in connection with the plan of reorganization, but he excluded them from any compensation for their services in seeking to obtain a preferential classification of merchandise and trade creditors. Kountz & Fry were unsuccessful in their efforts to secure a preferential standing for their clients. Those services were not beneficial at all to the estate and were rendered solely in the interest of their clients. If they are to be paid for services, payment should be made by their clients and not by the reorganized debtor. We therefore sustain the Special Master as to these services.
The Special Master also refused to approve compensation to these attorneys in connection with the administration of the estate, on the theory that those services did not contribute to the plan adopted. In our view, these services are compensable under Section 242 of the Chandler Act, 11 U.S.C.A. § 642. The petition for reorganization was filed under section 77B of the Bankruptcy Act, 11 U.S.C.A. § 207, but this case came under the Amendments to that act after its adoption. Section 242 directly authorizes compensation for services of committees and their counsel in connection with "the administration of an estate". The Special Master found that Kountz & Fry rendered "services in considering and acquiescing in or actively supporting proposals of the trustee in respect to the administration of the estate, and in advising creditors with respect to such proposals, and with respect to extending credit to the trustee." These the Master held to be not compensable because no benefit was shown to the estate. In this conclusion we disagree with the Master. In our view these services were beneficial to the estate in the furtherance of the conduct of the business of Debtor by the trustees and preserving the estate until a proper plan of reorganization could be adopted and put into effect. Such services could properly be held a contribution to the adoption of a plan of reorganization. This view is supported by District Court of Indiana, In re Wayne Pump Co., 9 F.Supp. 940, 27 A.B.R. N.S. 357, and by the Circuit Court of Appeals of this Circuit in Steere v. Baldwin Locomotive Works, 3 Cir., 98 F.2d 889.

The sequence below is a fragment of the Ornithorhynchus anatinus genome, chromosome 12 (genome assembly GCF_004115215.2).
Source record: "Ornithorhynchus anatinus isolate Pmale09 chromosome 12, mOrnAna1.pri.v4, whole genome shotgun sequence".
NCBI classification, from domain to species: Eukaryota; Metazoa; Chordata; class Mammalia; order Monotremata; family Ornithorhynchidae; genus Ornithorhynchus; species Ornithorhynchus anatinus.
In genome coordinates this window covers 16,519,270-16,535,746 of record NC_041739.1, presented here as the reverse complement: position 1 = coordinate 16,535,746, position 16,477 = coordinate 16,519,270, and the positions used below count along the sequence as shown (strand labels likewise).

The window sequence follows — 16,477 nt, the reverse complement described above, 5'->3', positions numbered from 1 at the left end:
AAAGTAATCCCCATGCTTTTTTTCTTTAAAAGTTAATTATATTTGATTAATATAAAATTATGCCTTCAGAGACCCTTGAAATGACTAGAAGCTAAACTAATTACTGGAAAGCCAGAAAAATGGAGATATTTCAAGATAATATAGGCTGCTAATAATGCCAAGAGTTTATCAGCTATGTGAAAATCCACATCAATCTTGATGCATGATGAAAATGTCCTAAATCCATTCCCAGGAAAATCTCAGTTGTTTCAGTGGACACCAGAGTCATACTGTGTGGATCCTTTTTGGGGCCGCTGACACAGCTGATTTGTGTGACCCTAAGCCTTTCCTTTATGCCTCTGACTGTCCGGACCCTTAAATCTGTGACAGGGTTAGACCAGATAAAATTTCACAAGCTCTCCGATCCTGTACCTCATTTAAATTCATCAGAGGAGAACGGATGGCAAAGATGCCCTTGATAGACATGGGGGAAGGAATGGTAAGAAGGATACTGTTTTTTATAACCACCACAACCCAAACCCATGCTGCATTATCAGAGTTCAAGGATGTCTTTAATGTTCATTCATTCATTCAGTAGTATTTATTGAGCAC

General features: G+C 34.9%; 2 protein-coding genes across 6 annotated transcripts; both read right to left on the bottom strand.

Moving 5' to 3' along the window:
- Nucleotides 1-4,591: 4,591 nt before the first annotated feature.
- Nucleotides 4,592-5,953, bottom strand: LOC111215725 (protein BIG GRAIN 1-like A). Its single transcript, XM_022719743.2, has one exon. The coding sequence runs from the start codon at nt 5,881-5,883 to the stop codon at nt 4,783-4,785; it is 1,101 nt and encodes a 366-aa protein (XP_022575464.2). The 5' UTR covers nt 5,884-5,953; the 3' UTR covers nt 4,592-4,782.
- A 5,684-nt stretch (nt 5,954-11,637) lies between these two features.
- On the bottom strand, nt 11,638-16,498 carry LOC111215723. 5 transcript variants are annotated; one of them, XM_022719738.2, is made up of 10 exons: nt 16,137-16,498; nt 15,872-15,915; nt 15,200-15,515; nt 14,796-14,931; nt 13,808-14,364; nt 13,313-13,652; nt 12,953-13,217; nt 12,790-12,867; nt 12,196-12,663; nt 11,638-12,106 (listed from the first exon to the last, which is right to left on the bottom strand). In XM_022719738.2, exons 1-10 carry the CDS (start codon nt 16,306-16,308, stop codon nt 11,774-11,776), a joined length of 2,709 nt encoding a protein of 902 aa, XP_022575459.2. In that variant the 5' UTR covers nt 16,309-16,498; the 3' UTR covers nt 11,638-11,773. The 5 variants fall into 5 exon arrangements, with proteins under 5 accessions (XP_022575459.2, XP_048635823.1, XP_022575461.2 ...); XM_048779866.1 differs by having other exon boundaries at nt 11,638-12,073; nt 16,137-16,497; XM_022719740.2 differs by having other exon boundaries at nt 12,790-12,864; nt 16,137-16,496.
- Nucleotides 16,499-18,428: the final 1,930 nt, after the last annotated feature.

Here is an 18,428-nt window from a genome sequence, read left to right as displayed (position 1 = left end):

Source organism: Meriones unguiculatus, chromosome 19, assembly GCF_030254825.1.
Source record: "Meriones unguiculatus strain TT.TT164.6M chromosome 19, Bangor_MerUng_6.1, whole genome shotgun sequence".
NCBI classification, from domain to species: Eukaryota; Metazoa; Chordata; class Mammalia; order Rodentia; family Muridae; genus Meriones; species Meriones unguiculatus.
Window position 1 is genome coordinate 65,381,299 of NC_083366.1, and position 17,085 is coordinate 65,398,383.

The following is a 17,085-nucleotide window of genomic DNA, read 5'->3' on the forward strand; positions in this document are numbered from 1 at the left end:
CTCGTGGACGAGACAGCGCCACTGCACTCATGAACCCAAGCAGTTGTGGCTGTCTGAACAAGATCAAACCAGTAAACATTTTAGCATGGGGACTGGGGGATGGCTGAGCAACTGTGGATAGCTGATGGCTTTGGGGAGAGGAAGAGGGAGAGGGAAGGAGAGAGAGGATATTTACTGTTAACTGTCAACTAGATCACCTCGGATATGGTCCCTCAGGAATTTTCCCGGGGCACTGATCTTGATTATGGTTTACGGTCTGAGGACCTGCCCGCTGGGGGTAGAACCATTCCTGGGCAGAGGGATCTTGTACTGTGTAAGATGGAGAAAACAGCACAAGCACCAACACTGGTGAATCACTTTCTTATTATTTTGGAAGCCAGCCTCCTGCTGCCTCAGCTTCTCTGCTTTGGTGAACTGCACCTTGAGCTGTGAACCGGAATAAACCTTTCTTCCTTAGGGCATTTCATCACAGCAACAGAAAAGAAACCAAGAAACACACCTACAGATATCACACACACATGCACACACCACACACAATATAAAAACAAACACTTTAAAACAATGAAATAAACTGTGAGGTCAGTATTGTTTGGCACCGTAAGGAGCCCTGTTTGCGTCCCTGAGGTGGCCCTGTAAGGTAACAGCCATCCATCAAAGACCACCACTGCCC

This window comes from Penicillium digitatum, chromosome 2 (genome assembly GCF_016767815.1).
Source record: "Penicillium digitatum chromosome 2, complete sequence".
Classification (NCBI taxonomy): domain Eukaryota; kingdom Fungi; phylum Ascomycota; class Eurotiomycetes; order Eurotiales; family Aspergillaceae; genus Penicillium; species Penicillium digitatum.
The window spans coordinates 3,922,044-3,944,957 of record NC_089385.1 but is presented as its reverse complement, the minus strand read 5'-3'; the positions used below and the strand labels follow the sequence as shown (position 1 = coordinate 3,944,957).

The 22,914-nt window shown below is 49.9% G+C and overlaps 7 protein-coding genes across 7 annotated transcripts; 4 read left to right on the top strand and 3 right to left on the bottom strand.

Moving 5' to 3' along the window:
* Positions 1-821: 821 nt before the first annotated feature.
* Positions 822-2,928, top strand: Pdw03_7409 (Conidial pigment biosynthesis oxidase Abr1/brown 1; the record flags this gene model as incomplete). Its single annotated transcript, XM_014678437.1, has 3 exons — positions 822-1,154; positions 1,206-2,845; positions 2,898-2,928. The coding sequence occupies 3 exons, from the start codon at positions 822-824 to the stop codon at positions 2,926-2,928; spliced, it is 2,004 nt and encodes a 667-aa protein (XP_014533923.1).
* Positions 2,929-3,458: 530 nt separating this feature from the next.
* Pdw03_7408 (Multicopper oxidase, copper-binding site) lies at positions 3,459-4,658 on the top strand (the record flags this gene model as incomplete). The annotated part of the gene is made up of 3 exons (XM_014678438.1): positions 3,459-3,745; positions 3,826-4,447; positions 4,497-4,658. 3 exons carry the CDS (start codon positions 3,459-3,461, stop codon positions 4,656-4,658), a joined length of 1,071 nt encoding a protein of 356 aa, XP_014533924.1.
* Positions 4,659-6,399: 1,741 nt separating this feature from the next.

The exception of Kountz & Fry to the report of the Special Master is sustained and we will fix their compensation at $4,000 which we find will be a reasonable compensation for their services. As to the exceptions filed by the Manufacturers Trust Company and their counsel, Chadbourne, Wallace, Parke & Whiteside and Strassburger & McKenna, these exceptants contend that the allowances made to them were inadequate and that no allowances were made to them for services in relation to the administration of the estate. We agree that the Manufacturers Trust Company is entitled to compensation both for service in connection with the administration of the estate and formulation of the plan of reorganization; but we cannot agree that the $2,500 they claim would be a fair and reasonable compensation therefor.
In our opinion, $1,000 would be a fair and reasonable compensation for their services, and we fix their compensation at that amount.
As to the counsel who represented the Manufacturers Trust Company, we have the same view. They are entitled to compensation, but they are claiming too much. In our opinion, $2,500 would be a fair and reasonable compensation for their services.
As to the reimbursement claim of $262.74 made by Chadbourne, Wallace, Parke & Whiteside, of which the Special Master allowed $86.88, we are of the opinion that the Special Master correctly ruled with reference to the items excluded. Ordinary office expenses, stenographic services, traveling expenses of attorneys from outside this district, we do not consider proper items of reimbursement.
We further conclude, after an examination of the Special Master's report as to the other compensation allowances and reimbursement of expenses recommended, that they are fair and reasonable.
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